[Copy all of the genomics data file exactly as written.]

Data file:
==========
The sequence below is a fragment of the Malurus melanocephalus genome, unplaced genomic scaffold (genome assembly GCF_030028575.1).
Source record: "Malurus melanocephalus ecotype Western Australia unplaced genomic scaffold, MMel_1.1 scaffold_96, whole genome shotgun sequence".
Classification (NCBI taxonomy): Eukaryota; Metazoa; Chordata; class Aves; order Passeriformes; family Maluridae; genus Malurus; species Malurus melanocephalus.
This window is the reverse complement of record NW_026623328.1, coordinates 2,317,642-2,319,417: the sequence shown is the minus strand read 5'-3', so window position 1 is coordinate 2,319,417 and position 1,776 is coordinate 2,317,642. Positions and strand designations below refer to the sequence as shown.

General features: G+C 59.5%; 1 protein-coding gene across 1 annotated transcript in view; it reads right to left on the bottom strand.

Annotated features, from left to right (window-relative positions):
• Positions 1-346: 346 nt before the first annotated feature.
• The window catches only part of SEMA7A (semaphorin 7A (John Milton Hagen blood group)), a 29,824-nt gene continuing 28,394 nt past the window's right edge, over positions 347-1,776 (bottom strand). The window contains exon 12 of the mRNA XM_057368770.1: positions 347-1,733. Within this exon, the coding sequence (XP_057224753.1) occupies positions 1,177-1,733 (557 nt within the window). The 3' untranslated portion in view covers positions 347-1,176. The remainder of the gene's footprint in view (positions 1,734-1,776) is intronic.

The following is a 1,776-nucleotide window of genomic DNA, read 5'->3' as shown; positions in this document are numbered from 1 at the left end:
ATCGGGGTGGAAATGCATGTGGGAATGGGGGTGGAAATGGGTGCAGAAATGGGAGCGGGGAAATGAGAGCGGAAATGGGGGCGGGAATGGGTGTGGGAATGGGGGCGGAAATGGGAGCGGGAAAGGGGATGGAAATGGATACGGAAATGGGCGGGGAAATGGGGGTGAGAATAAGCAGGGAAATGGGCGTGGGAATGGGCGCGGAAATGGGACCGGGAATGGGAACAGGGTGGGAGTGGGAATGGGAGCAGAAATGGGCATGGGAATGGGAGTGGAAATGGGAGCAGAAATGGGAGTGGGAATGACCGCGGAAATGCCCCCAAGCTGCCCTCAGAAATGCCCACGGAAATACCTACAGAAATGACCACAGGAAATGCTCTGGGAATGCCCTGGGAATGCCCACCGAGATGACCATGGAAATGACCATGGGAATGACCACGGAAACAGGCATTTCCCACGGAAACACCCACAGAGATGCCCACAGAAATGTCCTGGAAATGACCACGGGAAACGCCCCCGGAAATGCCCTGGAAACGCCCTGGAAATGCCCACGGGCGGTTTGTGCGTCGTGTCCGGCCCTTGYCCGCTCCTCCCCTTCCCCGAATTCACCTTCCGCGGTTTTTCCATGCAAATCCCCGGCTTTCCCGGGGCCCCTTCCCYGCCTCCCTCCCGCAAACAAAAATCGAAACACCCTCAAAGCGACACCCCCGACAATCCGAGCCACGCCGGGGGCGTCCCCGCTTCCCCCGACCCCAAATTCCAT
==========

The sequence below is a fragment of the Malurus melanocephalus genome, unplaced genomic scaffold (genome assembly GCF_030028575.1).
Source record: "Malurus melanocephalus ecotype Western Australia unplaced genomic scaffold, MMel_1.1 scaffold_96, whole genome shotgun sequence".
Classification (NCBI taxonomy): Eukaryota; Metazoa; Chordata; class Aves; order Passeriformes; family Maluridae; genus Malurus; species Malurus melanocephalus.
This window is the reverse complement of record NW_026623328.1, coordinates 2,317,642-2,319,417: the sequence shown is the minus strand read 5'-3', so window position 1 is coordinate 2,319,417 and position 1,776 is coordinate 2,317,642. Positions and strand designations below refer to the sequence as shown.

General features: G+C 59.5%; 1 protein-coding gene across 1 annotated transcript in view; it reads right to left on the bottom strand.

Annotated features, from left to right (window-relative positions):
• Positions 1-346: 346 nt before the first annotated feature.
• The window catches only part of SEMA7A (semaphorin 7A (John Milton Hagen blood group)), a 29,824-nt gene continuing 28,394 nt past the window's right edge, over positions 347-1,776 (bottom strand). The window contains exon 12 of the mRNA XM_057368770.1: positions 347-1,733. Within this exon, the coding sequence (XP_057224753.1) occupies positions 1,177-1,733 (557 nt within the window). The 3' untranslated portion in view covers positions 347-1,176. The remainder of the gene's footprint in view (positions 1,734-1,776) is intronic.

The following is a 1,776-nucleotide window of genomic DNA, read 5'->3' as shown; positions in this document are numbered from 1 at the left end:
ATCGGGGTGGAAATGCATGTGGGAATGGGGGTGGAAATGGGTGCAGAAATGGGAGCGGGGAAATGAGAGCGGAAATGGGGGCGGGAATGGGTGTGGGAATGGGGGCGGAAATGGGAGCGGGAAAGGGGATGGAAATGGATACGGAAATGGGCGGGGAAATGGGGGTGAGAATAAGCAGGGAAATGGGCGTGGGAATGGGCGCGGAAATGGGACCGGGAATGGGAACAGGGTGGGAGTGGGAATGGGAGCAGAAATGGGCATGGGAATGGGAGTGGAAATGGGAGCAGAAATGGGAGTGGGAATGACCGCGGAAATGCCCCCAAGCTGCCCTCAGAAATGCCCACGGAAATACCTACAGAAATGACCACAGGAAATGCTCTGGGAATGCCCTGGGAATGCCCACCGAGATGACCATGGAAATGACCATGGGAATGACCACGGAAACAGGCATTTCCCACGGAAACACCCACAGAGATGCCCACAGAAATGTCCTGGAAATGACCACGGGAAACGCCCCCGGAAATGCCCTGGAAACGCCCTGGAAATGCCCACGGGCGGTTTGTGCGTCGTGTCCGGCCCTTGYCCGCTCCTCCCCTTCCCCGAATTCACCTTCCGCGGTTTTTCCATGCAAATCCCCGGCTTTCCCGGGGCCCCTTCCCYGCCTCCCTCCCGCAAACAAAAATCGAAACACCCTCAAAGCGACACCCCCGACAATCCGAGCCACGCCGGGGGCGTCCCCGCTTCCCCCGACCCCAAATTCCAT